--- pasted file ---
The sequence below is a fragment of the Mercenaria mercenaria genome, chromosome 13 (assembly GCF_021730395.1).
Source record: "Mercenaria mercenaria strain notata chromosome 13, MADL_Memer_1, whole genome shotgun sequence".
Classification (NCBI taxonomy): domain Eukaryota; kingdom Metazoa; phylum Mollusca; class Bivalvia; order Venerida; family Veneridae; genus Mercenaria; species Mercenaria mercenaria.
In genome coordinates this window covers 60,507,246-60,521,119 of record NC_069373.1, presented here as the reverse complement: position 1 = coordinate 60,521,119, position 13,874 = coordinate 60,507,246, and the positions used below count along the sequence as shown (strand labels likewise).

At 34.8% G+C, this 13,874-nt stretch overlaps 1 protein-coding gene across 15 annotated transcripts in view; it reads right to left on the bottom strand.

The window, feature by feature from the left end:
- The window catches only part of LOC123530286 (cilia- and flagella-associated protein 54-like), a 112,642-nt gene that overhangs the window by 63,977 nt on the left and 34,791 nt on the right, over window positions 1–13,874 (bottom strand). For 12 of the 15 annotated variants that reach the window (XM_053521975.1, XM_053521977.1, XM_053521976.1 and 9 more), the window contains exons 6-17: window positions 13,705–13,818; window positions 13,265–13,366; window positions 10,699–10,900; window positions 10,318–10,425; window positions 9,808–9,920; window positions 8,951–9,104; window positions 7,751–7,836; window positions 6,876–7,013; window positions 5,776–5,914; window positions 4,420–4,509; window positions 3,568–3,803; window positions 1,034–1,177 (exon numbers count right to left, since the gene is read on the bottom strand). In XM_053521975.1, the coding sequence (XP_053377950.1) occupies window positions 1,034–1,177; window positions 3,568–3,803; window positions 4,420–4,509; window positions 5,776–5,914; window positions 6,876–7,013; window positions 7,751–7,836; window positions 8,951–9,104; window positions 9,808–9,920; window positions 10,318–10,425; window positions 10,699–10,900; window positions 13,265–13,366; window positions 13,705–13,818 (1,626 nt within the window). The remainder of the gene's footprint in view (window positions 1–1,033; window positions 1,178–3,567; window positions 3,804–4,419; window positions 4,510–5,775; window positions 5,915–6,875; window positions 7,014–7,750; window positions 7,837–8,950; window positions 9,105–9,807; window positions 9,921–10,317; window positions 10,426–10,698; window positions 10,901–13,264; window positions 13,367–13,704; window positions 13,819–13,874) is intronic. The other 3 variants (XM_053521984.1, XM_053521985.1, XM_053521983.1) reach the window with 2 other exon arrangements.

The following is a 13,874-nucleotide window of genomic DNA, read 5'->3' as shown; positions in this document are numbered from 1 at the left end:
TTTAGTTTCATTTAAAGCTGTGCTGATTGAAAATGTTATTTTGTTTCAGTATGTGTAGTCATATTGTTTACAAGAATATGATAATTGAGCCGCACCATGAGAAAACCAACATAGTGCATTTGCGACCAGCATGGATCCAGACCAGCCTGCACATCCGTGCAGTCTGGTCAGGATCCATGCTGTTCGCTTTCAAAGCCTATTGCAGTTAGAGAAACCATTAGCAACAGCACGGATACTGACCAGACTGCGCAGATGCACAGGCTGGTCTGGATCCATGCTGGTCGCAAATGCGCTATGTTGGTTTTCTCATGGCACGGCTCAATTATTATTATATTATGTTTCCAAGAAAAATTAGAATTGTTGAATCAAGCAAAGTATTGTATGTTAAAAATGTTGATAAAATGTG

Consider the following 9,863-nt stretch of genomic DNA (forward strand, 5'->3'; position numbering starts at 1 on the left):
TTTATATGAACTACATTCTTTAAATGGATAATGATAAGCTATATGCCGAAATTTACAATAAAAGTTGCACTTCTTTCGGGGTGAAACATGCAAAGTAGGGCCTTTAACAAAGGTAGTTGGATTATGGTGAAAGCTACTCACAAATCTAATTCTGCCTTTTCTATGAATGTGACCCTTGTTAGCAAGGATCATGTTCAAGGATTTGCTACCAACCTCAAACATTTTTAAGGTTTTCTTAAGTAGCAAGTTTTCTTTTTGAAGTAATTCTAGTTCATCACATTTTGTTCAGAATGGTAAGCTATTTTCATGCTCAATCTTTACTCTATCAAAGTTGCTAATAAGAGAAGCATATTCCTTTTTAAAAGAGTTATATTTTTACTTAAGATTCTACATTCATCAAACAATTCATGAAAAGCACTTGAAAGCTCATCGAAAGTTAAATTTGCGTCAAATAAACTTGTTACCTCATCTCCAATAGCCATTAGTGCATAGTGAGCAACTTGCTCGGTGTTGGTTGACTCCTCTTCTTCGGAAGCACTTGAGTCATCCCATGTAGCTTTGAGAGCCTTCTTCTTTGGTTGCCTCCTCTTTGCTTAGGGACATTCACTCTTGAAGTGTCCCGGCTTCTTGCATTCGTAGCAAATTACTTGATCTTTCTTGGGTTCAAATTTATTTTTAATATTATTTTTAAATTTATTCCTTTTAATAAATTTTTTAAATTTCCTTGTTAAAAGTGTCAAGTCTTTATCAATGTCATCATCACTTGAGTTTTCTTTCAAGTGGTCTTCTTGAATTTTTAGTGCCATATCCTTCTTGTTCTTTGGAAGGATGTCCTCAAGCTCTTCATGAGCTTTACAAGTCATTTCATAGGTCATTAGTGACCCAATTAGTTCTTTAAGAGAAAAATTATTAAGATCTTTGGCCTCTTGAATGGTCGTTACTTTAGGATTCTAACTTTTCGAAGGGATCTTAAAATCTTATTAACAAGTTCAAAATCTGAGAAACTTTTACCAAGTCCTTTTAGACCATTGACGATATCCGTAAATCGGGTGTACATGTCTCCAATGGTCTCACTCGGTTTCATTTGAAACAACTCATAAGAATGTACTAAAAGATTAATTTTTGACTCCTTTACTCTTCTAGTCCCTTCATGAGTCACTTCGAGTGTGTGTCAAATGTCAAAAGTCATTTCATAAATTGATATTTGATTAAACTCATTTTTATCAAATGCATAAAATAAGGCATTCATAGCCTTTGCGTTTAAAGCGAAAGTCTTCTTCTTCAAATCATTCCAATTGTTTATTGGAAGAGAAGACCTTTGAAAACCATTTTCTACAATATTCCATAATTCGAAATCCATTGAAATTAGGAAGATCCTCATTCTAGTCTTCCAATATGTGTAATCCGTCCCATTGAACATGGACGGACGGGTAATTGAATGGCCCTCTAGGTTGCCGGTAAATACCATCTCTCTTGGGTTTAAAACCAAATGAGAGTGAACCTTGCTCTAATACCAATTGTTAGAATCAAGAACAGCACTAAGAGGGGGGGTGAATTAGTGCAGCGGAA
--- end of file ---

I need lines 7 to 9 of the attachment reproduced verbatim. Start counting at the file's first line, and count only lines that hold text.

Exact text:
- The window catches only part of LOC123530286 (cilia- and flagella-associated protein 54-like), a 112,642-nt gene that overhangs the window by 63,977 nt on the left and 34,791 nt on the right, over window positions 1–13,874 (bottom strand). For 12 of the 15 annotated variants that reach the window (XM_053521975.1, XM_053521977.1, XM_053521976.1 and 9 more), the window contains exons 6-17: window positions 13,705–13,818; window positions 13,265–13,366; window positions 10,699–10,900; window positions 10,318–10,425; window positions 9,808–9,920; window positions 8,951–9,104; window positions 7,751–7,836; window positions 6,876–7,013; window positions 5,776–5,914; window positions 4,420–4,509; window positions 3,568–3,803; window positions 1,034–1,177 (exon numbers count right to left, since the gene is read on the bottom strand). In XM_053521975.1, the coding sequence (XP_053377950.1) occupies window positions 1,034–1,177; window positions 3,568–3,803; window positions 4,420–4,509; window positions 5,776–5,914; window positions 6,876–7,013; window positions 7,751–7,836; window positions 8,951–9,104; window positions 9,808–9,920; window positions 10,318–10,425; window positions 10,699–10,900; window positions 13,265–13,366; window positions 13,705–13,818 (1,626 nt within the window). The remainder of the gene's footprint in view (window positions 1–1,033; window positions 1,178–3,567; window positions 3,804–4,419; window positions 4,510–5,775; window positions 5,915–6,875; window positions 7,014–7,750; window positions 7,837–8,950; window positions 9,105–9,807; window positions 9,921–10,317; window positions 10,426–10,698; window positions 10,901–13,264; window positions 13,367–13,704; window positions 13,819–13,874) is intronic. The other 3 variants (XM_053521984.1, XM_053521985.1, XM_053521983.1) reach the window with 2 other exon arrangements.

The following is a 13,874-nucleotide window of genomic DNA, read 5'->3' as shown; positions in this document are numbered from 1 at the left end:
TTTAGTTTCATTTAAAGCTGTGCTGATTGAAAATGTTATTTTGTTTCAGTATGTGTAGTCATATTGTTTACAAGAATATGATAATTGAGCCGCACCATGAGAAAACCAACATAGTGCATTTGCGACCAGCATGGATCCAGACCAGCCTGCACATCCGTGCAGTCTGGTCAGGATCCATGCTGTTCGCTTTCAAAGCCTATTGCAGTTAGAGAAACCATTAGCAACAGCACGGATACTGACCAGACTGCGCAGATGCACAGGCTGGTCTGGATCCATGCTGGTCGCAAATGCGCTATGTTGGTTTTCTCATGGCACGGCTCAATTATTATTATATTATGTTTCCAAGAAAAATTAGAATTGTTGAATCAAGCAAAGTATTGTATGTTAAAAATGTTGATAAAATGTG